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3

# Heat Balance For A Steam Reformer Unit

57 replies to this topic
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### #51 PingPong

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Posted 19 January 2018 - 02:02 PM

No, is not correct.

The correct calculation of steam in PSA feed gas is:

(115.0159 - 31.15686) * 0.004097 / (1 - 0.004097) = ..............kmol/h

### #52 MurtazaHakim

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Posted 20 January 2018 - 05:04 AM

We referred to the sources suggested by you and found that some of the data had temperature constraints so we searched from other sources.

We have obtained the values of Henry's constant from NIST website and have used the temperature dependence correlation to get the values of those constants at other temperatures.

Kindly have a look at the attached file and suggest the further treatment required.

### #53 ravindra@096

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Posted 20 January 2018 - 05:13 AM

(115.0159 - 31.15686) * 0.004097 / (1 - 0.004097) = ..............kmol/h

Can you please explain how did you arrive at this formula ?

Edited by ravindra@096, 20 January 2018 - 05:28 AM.

### #54 PingPong

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Posted 21 January 2018 - 06:09 AM

Murtaza, your calculated values are correct but note that the units of measurement for kH on NIST website are mol/kg.bar not mol/l.atm as you are reporting. Difference is small but nevertheless.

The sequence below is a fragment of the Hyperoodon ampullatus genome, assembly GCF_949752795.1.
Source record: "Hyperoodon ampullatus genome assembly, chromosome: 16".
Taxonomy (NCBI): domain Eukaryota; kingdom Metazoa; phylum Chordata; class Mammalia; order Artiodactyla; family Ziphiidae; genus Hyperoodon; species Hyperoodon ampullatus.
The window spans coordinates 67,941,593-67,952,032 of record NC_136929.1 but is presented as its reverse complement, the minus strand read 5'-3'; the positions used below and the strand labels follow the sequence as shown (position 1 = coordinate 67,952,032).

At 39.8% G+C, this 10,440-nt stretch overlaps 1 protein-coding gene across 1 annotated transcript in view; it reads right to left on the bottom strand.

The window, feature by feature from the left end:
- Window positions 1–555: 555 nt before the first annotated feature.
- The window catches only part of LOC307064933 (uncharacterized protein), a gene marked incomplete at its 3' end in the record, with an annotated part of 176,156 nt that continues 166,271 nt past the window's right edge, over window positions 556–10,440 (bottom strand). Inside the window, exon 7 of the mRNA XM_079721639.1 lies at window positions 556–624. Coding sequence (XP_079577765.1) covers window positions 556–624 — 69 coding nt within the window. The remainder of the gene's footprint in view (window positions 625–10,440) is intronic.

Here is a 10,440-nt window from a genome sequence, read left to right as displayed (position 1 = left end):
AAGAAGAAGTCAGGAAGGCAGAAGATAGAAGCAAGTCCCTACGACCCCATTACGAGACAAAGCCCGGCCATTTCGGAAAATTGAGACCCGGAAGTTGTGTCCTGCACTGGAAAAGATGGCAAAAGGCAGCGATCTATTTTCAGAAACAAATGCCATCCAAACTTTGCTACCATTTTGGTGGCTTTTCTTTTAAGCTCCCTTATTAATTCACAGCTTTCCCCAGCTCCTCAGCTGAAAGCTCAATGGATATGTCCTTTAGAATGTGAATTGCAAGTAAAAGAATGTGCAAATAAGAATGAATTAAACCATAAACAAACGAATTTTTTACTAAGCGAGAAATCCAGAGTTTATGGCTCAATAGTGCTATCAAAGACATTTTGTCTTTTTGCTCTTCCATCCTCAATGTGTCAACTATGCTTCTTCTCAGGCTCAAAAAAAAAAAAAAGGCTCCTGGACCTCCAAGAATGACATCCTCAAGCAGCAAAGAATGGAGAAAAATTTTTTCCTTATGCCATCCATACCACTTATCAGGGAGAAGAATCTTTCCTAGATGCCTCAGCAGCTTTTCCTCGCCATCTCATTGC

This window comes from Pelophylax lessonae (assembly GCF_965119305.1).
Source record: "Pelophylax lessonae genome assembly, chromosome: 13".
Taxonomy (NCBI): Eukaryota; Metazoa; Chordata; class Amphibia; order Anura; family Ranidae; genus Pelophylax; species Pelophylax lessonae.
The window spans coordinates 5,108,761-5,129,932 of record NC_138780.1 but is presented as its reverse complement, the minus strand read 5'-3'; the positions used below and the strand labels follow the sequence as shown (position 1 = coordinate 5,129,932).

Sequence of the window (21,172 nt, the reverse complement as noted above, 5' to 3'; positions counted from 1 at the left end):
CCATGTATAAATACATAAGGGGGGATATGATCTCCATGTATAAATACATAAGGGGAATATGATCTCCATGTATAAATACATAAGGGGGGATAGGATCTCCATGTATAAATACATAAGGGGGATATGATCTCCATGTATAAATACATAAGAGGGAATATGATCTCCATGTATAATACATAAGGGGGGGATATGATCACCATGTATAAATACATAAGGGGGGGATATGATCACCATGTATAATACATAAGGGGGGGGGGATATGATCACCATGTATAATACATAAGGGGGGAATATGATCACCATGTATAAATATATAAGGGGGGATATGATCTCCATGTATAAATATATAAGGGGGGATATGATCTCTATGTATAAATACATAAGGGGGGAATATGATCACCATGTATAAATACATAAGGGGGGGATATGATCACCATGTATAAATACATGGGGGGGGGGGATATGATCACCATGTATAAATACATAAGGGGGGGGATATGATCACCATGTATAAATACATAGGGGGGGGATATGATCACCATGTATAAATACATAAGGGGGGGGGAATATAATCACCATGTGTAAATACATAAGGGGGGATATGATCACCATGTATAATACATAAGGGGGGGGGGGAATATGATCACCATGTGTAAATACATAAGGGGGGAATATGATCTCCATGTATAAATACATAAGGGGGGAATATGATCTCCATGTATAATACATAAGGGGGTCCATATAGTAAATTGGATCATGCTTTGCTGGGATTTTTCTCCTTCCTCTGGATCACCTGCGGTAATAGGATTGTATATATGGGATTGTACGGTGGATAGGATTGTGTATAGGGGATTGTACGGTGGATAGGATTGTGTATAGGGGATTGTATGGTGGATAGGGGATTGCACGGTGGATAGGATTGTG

Ravindra, the formule simply takes the dry gas part, divides it by its mole fraction (to give total PSA gas feed), and multiplies that by water vapor mole fraction.

Edited by PingPong, 21 January 2018 - 06:11 AM.

### #55 breizh

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Posted 21 January 2018 - 07:00 AM

Hi ,

Breizh

### #56 MurtazaHakim

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Posted Yesterday, 03:36 AM

According to Henry’s law, the solubility of a gas in the solvent is equal to the product of Henry’s law constant and the partial pressure of the gas in the system. Having known the Henry constants of all the constituent gases, we require the partial pressure of all the gases to compute their solubility.

Considering the Dalton’s law of partial pressure, we need the total pressure of the system to calculate the partial pressure of each gas since we have the mole fractions of individual gases in the system.

What is the temperature and pressure of the system(condenser) ?

### #57 PingPong

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Posted Yesterday, 04:50 AM

The temperature is whatever you choose it to be, Depends on the temperature of the cooling medium(s) available.

The pressure I already indicated before as typically 2 - 2.5 bar lower than the reformer furnace outlet pressure.

### #58 MurtazaHakim

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Posted Yesterday, 10:32 AM

I have calculated the amount of shifted gas components dissolved in the condensate considering the operating temperature and pressure of the condenser to be 45 degrees Celsius and 18 bar.Kindly have a look at an image attached below.